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           [15 cents), children half price. On  the opening night half the net
           profit will  be donated  ro  the  Blackburn  and  Mitcham  branch of
           the Ladies Benevolent Society'.
           Public Hall, East Burwood

           The East Burwood Public Hall  was officially opened by the Hon.

                                                                  constructed above  the original  entrance  in  Doncaster Road (now
                                                                  closed off) and was accessed internally by the projectionists.
                                                                  Memorial Hall, Templestowe

                                                                  Further north again is Templestowe where, in  1922, a substantial

           A.E.  Chandler  MLC on  14th  February  1925. It still  stands
           essentially as it was buUt, apan from an extension added  in more
           recent times to the western side of the hall.
           It was a standard rectangular-shaped weatherboard building  with
           the  projection  box  built above  the entrance and  reached  by  an
           external wooden stair (now removed to deter vandals).
           Inside, it was typically sparse, with a stage ser high complete with
           maroon  stage curtains.  It is  believed  to have been  last  regularly
           used for films in the lme 1960s.
           The remarkable thing  about the East Burwood  Public Hall  was
           that  it  was  set in  a relatively sparsely-settled area on Burwood
           Road  and, in order to function successfully. must have drawn its
           clientele from a fairly wide area.
                                                                  brick hall  was  built.  making  use of a  pre-existing  timber
           Of course, adjacent to the hall  was the Methodist Church's Tally   Mechanics lnstiture Hall constructed in  1883.
           Ho Boys Home.  a self-sufficient commercial  farming  operation
                                                                  The  new  Hall  was designed  as a  memorial  for World  War I
           which  had  been  opened  in  1905. By the  1920s  the  farm  was
                                                                  servicemen. It was planned to be a multi-purpose structure with a
           accommodating some  100  boys and  their social  needs were
           supplied, in  pan,  by films screened at the East Burwood  Hall.  ft   stage for live performances while a projection box was added for
                                                                  the screening of silent films  during the  1920s. The box  was sited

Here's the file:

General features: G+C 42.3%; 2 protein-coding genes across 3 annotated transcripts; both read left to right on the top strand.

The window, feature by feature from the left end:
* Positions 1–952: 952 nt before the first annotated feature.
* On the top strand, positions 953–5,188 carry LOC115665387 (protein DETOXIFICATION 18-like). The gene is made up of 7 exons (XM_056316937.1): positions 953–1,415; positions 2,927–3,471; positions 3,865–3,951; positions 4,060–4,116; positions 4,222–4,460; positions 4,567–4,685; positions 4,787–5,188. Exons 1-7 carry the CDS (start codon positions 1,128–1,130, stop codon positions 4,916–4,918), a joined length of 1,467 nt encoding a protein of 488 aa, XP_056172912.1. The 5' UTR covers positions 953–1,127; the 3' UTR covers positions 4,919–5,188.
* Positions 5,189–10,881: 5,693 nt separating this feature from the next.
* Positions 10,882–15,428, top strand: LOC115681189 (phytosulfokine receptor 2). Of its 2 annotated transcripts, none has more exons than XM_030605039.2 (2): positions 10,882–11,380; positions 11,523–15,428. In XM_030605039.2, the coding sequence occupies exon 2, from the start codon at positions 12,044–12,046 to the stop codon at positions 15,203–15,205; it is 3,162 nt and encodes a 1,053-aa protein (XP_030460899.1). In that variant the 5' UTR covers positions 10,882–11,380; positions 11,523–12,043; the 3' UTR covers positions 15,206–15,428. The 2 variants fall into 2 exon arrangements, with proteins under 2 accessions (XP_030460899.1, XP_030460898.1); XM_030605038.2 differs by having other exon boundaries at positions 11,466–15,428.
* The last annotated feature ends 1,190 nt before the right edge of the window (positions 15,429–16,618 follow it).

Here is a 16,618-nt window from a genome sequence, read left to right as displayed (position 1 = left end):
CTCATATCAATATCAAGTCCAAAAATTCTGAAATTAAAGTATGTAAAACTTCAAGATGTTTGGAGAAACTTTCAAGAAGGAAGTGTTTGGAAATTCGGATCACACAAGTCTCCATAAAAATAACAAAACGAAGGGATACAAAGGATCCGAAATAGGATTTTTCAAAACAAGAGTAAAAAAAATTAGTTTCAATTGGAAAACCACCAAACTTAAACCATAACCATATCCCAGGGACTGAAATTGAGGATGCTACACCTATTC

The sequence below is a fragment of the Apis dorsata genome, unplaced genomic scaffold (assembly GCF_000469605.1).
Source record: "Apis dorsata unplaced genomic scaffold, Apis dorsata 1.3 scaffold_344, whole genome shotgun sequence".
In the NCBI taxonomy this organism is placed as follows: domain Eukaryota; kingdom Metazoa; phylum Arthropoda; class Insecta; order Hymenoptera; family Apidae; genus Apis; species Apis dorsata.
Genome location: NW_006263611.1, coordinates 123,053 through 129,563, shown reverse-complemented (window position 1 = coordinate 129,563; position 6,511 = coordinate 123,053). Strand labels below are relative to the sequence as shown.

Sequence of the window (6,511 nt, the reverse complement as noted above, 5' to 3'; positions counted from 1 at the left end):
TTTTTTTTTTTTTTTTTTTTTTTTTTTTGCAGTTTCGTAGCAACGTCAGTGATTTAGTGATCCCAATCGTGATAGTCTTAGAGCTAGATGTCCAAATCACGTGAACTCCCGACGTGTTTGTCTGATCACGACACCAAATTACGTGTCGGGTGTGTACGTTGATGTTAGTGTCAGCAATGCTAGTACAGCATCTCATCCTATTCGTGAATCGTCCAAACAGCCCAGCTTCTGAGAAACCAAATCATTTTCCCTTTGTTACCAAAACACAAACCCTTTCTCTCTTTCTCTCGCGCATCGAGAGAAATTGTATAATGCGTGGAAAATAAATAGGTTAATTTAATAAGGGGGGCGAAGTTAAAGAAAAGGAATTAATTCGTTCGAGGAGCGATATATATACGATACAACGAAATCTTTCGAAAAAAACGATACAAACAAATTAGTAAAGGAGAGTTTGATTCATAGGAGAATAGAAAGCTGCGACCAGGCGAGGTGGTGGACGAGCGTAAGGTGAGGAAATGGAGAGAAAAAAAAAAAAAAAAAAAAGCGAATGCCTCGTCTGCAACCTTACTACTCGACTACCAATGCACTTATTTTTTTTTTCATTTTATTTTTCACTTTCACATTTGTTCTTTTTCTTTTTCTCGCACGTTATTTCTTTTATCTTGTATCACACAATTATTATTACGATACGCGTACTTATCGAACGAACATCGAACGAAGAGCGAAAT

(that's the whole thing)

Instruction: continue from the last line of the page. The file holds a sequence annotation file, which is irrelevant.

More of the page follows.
can be imagined how popular these films must have been for boys
                                                                  above the small entrance foyer, extending slighlly into the hall  to
           separated  from  their inner suburban  families and  involved  in
                                                                  provide greater space inside and accessed by an internal swircase.
           strenuous  farm  work  all  day!  Imagine the  noise  at  a Saturday
                                                                  This can  be seen  in  a surviviJlg photograph of the hall's interior
           matinee at East Burwood!
                                                                  dating from  1922.
           The TallyHo farm was formally closed in  1976.
           Public Hall Glen Waverley.
           Glen  Waverley  was  much  slower to  develop  than areas  to  the
           north, as the railway did not come until much  later:  an extension
           of the  line  from  East  Malvern  to Glen  Waverley  wasn ·t opened
           until  i 930.  Glen Waverley had  only  the Public Hall  for  film
           shows  with  a  modest  seating capacity of 140.  Little  is  known
           about its day-to-day operations as a cinema which appears to have
           ceased screenings somewhere in the late  1950s.
           The Athenaeum, Doncaster

           We must move north to the main area of interest for this study of
           cinemas of the outer-east. The Athenaeum  Hall  still  stands in
           Doncaster Road  although  much  modernized  and serving a wide
           range of community uses. It  had apparenlly ceased life as a venue
           for regular film screenings by the end of the  1950s.
                                                                  Audience inside Templestowe Memorial Hoi/  /922.
           The  Athenaeum  seated  about 250  people.  The biobox  was

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